'I should be dead right now': Pastor reflects on surviving plane crash

Maurice Evans had only 14 hours of training under his belt when he went up in the air last Thursday in Franklin County.

According to the North Carolina State Highway Patrol, the 45-year-old Bunn resident was practicing landings and takeoffs when something went terribly wrong.

Evans was making his base turn when he overshot the runway and attempted to correct himself, which caused his plane to stall.

With less than 900 feet between him and the ground, Evans' Evektor SportStar plane began spiraling down into the woods. The wings of his plane clipped several trees on the way down and brought the plane to rest with less than a foot between the nose of the plane and the ground.

"That's probably a one in 10,000 crash," Evans said. "You could crash 10,000 planes in the way I crashed it. And I'm probably the only one that will survive that."


The former pastor credited his faith for being able to walk away from the crash. "If it had not been for the Lord, who was on my side that day, we would be talking a different story that day," he added. "You wouldn't be talking to me, because the force of the plane crash would have killed me."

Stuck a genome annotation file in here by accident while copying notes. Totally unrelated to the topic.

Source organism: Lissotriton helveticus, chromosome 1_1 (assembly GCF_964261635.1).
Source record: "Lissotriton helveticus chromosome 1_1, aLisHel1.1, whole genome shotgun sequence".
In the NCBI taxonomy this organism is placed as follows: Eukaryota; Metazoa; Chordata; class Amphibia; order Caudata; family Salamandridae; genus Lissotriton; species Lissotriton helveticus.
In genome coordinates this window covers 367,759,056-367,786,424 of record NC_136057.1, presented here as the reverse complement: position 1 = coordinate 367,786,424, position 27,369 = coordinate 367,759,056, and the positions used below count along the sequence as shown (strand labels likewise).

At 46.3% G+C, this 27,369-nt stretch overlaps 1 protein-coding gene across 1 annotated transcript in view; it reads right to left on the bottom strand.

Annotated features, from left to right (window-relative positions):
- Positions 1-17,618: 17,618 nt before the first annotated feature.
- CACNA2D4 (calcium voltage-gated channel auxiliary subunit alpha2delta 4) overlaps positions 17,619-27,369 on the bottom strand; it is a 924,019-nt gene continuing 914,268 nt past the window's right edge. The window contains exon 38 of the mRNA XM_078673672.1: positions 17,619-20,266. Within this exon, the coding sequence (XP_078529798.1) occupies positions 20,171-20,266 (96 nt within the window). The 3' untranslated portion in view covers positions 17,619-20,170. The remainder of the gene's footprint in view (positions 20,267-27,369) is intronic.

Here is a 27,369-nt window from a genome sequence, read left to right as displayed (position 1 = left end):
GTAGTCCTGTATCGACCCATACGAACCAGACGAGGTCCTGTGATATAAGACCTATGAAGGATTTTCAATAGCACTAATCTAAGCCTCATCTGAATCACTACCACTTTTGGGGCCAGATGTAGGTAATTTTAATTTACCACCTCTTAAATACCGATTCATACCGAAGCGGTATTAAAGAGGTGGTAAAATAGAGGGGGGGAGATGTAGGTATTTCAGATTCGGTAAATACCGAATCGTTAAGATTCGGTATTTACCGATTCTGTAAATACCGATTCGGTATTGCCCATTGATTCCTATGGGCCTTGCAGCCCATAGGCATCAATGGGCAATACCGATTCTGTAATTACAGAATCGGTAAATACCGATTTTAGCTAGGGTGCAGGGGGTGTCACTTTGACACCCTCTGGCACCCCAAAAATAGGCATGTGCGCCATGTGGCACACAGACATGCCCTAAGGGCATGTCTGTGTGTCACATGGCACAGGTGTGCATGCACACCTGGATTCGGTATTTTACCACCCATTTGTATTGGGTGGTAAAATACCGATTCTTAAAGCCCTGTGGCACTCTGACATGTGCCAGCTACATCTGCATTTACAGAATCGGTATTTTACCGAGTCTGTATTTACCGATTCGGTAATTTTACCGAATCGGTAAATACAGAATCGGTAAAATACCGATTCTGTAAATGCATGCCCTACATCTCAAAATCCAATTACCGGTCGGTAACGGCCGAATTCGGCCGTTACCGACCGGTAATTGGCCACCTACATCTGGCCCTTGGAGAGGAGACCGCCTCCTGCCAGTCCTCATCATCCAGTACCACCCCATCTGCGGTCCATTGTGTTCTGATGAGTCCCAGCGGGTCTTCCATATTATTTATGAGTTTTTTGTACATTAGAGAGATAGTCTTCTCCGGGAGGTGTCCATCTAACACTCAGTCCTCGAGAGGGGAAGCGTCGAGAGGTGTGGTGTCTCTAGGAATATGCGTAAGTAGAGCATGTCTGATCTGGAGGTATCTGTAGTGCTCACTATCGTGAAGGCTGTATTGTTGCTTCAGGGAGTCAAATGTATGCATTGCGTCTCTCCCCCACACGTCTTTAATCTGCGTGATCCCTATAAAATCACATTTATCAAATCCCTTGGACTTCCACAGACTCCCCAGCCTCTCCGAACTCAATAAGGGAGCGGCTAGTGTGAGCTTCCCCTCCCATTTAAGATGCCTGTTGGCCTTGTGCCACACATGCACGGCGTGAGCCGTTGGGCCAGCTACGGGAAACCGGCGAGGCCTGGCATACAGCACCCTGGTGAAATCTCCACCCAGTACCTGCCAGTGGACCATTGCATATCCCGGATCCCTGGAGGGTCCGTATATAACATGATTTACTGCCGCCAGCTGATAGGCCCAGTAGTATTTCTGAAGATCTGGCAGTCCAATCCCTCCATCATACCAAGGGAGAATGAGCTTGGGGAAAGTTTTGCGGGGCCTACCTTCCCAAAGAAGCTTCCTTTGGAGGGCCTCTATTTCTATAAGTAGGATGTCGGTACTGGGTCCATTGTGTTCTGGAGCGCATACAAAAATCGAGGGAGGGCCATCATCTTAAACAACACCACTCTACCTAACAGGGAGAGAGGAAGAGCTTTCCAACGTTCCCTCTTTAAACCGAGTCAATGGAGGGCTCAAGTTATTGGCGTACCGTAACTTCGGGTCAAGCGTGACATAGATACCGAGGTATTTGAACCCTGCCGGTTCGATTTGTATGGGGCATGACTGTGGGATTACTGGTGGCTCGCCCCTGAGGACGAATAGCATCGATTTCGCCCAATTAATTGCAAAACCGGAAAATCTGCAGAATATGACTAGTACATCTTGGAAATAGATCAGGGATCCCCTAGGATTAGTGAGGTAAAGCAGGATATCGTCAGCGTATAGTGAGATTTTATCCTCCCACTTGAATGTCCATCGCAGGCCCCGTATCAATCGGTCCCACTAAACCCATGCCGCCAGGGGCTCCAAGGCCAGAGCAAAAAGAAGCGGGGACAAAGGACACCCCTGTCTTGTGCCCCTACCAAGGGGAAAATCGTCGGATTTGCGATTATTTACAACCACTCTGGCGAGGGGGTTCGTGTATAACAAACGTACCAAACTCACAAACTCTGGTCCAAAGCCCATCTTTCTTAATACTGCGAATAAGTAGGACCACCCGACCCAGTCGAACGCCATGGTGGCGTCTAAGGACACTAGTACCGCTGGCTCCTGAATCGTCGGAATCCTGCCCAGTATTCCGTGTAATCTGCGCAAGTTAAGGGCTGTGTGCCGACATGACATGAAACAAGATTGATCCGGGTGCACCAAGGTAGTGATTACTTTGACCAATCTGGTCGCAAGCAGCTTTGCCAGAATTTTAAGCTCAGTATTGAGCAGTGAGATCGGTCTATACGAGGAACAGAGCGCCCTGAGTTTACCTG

What happened to Evans is not uncommon. What is common is that when this happens to most pilots, they are flying well about 1,000 feet. "When you're 500 to 800 feet off the ground, you can't recover from a base to final stall. You just don't survive those," he said.

There is an acronym appropriately fitted for Evans in that situation, as well as other others. "You PRAY," Evans said. "P stands for power to idle. R is give (the plane) opposite rudder of the direction of the spin. A is to neutralize your aileron. And Y is to put your yoke forward."

Evans plans to return to flying once he practices controlled stalled spins with an aviation expert. He needs at least 20 hours of training before he moves into the next phase of obtaining his pilot's license. "Not flying is not really an option. Because once you start running from what scares you, you'll never stop running from what scares you. You'll live a life of total fear," he said.

Recalling the crash, Evans said he only suffered a scratch. The brake rod narrowly missed piercing his foot. Instead, the rod went straight through his shoes between his first and second toes. Evans said, "You can't run from death, it just wasn't there for me that day."

"There was so many ways that (crash) could have been prevented," Evans recalled. "I could have just went around. I could have just kept going when I knew I wasn't going to make the runway."

Perhaps a sermon title for this former pastor's brush with death --

"BY THE SKIN OF MY TEETH! Because that's how I survived," Evans said.
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